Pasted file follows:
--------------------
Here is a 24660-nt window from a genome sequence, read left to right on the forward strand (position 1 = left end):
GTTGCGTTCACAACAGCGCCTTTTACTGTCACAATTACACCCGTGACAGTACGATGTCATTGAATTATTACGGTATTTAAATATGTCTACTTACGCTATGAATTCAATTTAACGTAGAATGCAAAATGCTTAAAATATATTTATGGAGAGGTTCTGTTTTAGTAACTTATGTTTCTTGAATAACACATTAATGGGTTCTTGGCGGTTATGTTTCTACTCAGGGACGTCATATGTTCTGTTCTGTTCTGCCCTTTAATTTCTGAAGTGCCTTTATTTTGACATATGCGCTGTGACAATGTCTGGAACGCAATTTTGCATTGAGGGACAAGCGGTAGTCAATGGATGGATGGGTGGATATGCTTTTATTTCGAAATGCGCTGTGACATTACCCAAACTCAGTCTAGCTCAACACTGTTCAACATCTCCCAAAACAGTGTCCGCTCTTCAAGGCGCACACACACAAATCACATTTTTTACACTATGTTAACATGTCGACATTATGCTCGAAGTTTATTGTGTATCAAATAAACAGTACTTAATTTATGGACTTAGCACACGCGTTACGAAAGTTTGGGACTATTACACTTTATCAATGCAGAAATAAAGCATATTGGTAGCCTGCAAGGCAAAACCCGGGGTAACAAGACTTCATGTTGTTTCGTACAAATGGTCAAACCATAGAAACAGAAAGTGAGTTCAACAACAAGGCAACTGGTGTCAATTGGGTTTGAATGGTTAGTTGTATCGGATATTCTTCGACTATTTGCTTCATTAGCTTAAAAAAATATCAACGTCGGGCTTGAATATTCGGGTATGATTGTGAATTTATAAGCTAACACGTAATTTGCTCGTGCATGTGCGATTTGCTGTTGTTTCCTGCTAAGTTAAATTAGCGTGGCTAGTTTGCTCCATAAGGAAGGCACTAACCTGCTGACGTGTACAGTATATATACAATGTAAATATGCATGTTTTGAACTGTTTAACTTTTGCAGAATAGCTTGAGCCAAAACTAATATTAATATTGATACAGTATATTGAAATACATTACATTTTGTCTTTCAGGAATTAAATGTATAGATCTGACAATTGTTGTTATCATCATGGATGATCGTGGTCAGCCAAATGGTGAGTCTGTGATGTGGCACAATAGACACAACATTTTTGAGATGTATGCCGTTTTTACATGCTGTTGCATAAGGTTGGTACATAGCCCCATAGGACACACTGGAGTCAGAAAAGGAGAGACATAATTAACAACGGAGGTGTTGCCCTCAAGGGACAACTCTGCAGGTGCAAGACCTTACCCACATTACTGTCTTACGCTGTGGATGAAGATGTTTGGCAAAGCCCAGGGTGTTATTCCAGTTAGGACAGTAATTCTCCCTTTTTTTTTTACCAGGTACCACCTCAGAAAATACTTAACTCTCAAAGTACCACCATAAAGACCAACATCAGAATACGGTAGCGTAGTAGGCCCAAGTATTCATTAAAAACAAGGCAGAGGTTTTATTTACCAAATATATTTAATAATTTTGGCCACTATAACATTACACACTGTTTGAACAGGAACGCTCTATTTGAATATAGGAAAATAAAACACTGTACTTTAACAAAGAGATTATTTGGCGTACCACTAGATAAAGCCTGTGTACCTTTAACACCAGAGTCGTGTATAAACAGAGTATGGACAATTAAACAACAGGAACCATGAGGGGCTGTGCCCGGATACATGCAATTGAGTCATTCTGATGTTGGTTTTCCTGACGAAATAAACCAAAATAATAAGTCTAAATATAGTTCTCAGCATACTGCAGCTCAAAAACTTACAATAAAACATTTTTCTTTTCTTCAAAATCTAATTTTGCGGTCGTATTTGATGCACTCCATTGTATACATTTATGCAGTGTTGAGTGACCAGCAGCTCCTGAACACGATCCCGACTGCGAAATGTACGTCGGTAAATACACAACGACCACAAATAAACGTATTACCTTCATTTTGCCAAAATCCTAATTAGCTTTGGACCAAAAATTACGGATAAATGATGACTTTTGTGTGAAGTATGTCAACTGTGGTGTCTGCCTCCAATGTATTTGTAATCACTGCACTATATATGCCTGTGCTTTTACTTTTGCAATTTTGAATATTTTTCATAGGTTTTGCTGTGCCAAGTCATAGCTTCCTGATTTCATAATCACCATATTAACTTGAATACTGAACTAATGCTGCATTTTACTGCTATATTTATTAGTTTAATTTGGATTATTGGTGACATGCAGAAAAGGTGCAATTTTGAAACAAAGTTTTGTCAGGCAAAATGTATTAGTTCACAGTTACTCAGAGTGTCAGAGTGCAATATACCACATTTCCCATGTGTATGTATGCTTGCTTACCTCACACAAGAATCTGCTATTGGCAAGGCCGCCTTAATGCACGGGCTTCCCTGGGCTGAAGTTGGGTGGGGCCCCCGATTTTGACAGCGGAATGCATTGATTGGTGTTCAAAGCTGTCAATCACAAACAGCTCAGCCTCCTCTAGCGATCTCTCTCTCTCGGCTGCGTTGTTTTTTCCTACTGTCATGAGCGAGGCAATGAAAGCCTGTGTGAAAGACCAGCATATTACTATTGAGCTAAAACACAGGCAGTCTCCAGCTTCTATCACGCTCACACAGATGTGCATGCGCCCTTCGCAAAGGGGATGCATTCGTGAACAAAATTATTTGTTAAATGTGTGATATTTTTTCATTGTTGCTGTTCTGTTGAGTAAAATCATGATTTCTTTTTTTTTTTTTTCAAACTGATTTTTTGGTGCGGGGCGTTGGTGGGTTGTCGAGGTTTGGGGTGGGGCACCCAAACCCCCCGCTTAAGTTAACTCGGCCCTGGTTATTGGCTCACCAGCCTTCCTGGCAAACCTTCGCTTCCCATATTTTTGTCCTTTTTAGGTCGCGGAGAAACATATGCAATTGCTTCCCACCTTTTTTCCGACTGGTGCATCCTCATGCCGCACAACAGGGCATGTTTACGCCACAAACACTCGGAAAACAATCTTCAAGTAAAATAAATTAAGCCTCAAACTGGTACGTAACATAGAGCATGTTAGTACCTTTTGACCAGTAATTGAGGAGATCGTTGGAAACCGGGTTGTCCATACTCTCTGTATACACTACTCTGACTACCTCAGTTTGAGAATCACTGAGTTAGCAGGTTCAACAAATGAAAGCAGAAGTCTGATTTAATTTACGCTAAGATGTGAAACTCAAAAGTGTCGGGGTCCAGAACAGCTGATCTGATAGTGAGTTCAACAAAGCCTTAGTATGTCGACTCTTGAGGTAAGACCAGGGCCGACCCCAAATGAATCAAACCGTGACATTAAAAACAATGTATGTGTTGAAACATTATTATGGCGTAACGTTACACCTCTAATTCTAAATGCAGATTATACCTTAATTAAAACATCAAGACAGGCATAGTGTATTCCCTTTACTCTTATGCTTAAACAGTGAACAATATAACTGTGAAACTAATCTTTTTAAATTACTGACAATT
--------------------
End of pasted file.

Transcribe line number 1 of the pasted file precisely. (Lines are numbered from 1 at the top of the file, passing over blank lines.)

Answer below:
Here is a 24660-nt window from a genome sequence, read left to right on the forward strand (position 1 = left end):